When the Australian public voted for marriage equality last year, they voted for fairness and for the removal of discrimination. And the laws continue to be slowly tweaked around the country to ensure that trans and gender diverse people are able to live with the dignity afforded all other Australians.
“Updating state laws following the historic achievement of marriage equality,” is how NSW Liberal MP Don Harwin puts the process. Reforming outdated birth certificate laws is a step in that direction. Victoria and New South Wales are now the latest states to pass legislation to stop the forced divorce of transgender people. which is expected to affect thousands of people. The trans divorce legislation should be in force by October this year.
It’s expected that the other states and territories will follow suit, given they have 12 months to change their laws in accordance with federal marriage equality laws. South Australia and the Australian Capital Territory had already changed their laws before December. At the moment, a bill is before the Queensland parliament.
Transgender people have been able to change their birth certificates after a gender transition since about 2002. But the federal Marriage Act legislation did not allow this if you were a trans person and married. Previously, if one member of a heterosexual couple had a gender transition and changed their birth certificate, the couple were forced to divorce.
Couples who had successfully navigated one member’s gender transition found that despite their support and commitment to their marriage, on paper they were now required to divorce if they wanted their birth certificate updated to reflect their new gender.
While the gay marriage debate was settled by the postal vote, these little anomalies in the law, such as the trans divorce problem, have continued to be felt by those affected. And until the various anomalies are fixed, full marriage equality for trans and gender divorce people has not been achieved.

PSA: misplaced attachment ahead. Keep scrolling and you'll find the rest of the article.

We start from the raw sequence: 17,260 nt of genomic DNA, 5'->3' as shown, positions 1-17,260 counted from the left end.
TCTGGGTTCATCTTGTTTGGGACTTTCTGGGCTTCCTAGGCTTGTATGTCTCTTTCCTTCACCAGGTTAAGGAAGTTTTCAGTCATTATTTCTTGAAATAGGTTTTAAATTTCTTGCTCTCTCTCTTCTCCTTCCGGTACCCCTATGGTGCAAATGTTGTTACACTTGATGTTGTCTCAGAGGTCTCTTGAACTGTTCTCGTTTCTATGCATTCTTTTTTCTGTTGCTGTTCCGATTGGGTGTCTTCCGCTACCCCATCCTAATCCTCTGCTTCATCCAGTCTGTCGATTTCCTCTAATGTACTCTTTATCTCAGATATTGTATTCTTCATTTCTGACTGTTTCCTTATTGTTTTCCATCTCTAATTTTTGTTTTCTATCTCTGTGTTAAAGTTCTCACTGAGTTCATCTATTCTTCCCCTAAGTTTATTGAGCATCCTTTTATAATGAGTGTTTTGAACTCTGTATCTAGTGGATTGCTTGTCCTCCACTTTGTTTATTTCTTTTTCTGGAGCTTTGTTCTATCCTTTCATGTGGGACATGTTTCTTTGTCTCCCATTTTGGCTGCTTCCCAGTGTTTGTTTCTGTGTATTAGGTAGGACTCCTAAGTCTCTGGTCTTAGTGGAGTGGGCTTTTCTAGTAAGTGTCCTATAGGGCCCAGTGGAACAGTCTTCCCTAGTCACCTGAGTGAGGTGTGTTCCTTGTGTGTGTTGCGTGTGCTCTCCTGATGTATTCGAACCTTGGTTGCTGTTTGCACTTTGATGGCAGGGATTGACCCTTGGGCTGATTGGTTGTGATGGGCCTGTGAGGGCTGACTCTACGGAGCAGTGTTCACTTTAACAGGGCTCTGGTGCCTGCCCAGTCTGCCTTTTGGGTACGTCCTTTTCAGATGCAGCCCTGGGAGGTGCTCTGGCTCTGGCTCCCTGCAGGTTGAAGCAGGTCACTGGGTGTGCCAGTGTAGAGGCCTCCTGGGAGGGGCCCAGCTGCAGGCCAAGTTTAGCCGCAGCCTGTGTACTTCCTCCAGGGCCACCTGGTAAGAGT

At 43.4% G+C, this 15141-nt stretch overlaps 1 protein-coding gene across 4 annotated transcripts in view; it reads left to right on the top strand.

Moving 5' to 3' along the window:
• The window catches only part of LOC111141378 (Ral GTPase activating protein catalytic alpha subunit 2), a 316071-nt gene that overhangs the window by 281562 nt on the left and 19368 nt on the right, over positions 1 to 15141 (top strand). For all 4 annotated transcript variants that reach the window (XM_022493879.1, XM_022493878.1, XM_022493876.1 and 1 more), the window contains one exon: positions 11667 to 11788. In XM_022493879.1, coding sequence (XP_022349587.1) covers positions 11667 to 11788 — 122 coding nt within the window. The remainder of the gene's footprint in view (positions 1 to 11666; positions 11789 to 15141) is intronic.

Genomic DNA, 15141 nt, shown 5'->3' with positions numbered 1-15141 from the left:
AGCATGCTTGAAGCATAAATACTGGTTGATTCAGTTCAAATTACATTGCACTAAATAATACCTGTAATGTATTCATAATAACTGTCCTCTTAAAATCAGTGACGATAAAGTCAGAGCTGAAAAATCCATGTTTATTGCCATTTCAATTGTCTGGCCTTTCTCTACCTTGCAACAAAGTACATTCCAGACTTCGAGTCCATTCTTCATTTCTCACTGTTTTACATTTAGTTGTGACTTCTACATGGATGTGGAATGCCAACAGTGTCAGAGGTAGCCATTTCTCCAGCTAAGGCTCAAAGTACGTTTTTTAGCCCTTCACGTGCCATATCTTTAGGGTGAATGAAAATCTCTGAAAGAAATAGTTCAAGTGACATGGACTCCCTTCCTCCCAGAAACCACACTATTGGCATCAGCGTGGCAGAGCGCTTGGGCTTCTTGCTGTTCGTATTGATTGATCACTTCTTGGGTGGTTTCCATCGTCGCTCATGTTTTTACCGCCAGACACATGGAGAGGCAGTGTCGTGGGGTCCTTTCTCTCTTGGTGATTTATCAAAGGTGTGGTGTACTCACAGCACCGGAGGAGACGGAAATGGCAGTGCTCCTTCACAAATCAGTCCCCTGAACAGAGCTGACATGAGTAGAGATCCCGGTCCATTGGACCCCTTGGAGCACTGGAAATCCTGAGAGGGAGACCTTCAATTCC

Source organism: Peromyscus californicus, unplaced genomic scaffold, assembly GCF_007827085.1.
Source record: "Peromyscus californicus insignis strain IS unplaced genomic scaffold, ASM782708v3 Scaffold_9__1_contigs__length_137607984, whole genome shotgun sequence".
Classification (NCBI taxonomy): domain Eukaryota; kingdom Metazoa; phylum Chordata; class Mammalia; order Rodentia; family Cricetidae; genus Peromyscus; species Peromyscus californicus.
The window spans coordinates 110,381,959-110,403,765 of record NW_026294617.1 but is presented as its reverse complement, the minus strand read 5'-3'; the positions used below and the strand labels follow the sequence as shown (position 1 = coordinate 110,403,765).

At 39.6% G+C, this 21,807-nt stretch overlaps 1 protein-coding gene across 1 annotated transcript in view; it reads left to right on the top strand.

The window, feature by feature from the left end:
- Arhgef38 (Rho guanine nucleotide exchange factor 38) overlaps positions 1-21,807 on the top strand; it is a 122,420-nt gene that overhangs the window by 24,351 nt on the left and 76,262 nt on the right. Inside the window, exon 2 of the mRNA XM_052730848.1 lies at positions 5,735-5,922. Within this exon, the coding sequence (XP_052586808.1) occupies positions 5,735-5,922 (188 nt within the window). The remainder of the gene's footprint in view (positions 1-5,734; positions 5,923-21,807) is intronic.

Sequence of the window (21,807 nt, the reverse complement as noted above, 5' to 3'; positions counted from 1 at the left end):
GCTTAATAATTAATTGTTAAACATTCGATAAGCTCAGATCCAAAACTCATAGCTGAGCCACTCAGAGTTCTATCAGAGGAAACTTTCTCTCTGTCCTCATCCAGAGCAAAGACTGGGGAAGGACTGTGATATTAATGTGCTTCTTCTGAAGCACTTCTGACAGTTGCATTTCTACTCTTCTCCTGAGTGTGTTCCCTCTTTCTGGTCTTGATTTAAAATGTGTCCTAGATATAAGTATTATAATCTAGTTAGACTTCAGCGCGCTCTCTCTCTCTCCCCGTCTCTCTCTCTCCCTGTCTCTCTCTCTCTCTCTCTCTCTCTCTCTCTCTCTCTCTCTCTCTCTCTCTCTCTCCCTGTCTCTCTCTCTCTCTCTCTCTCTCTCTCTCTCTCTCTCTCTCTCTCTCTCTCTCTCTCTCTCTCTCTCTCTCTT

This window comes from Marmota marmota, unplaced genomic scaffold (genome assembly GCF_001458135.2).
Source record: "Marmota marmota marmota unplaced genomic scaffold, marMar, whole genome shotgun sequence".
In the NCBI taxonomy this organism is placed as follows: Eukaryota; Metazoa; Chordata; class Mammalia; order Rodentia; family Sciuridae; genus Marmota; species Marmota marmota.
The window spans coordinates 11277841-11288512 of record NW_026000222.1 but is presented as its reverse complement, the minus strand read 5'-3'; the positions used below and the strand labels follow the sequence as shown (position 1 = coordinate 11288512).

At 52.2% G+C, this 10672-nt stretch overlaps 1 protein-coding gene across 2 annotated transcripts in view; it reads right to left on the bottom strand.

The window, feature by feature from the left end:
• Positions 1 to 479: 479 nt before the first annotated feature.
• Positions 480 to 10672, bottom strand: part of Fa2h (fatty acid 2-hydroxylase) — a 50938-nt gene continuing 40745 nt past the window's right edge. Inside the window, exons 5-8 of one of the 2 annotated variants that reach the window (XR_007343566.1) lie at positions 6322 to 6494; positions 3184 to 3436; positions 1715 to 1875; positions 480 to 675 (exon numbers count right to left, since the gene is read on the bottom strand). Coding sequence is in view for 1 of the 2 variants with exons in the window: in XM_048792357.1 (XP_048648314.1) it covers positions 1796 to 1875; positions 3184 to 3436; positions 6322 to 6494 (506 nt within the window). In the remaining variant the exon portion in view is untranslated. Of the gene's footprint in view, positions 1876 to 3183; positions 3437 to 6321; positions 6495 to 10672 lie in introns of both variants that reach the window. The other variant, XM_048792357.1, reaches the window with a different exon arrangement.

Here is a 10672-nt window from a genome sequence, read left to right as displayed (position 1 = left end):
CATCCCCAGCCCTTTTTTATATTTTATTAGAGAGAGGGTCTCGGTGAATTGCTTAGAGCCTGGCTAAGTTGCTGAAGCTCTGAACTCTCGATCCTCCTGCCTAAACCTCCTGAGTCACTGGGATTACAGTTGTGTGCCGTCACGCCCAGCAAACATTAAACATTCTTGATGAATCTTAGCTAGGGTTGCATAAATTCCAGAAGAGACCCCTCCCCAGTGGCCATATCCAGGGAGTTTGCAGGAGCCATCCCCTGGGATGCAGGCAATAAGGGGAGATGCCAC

The trans and gender diverse community has therefore heartily welcomed the news that married individuals will no longer have to file for divorce after their gender has been changed on their birth certificate. The importance of the trans divorce reforms is the positive impact on day to day lives of transgender people, advocates say. One transgender woman was quoted as saying:
“Society makes us jump over all these hoops and hurdles and there’s this thought, ‘What happens if I get to the end of this, and this person I love so much, I’ll have to divorce?'”
And, highlighting the relevance of a birth certificate reflecting the correct gender:
“The birth certificate is used in so many different aspects of the rest of your life, to prove your identity, to prove your gender. But it’s also that final celebration of finally becoming your true gender.”
More reform is needed and expected. Mr Harwin points to the need to remove the requirement that exists in most states for trans people to have sterilising surgery before being legally able to change their sex. He said:
“Importantly these changes include removing the unmarried requirement for people transitioning sex or gender. Up until now, couples have cruelly and unfairly had to face the prospect of divorce when one partner transitions sex or gender.
“More still needs to be done to support the trans community, including removing the need for forced surgical intervention before a person can update their identity documents including birth certificates.”
Aside from trans divorce law changes, further changes are anticipated to be required to amend the Births Death and Marriages Act.
As Victoria’s Minister for Equality, Martin Foley, has said: “People fundamentally…get the notion of a fair go.”
Our recent blog on transgender custody issues
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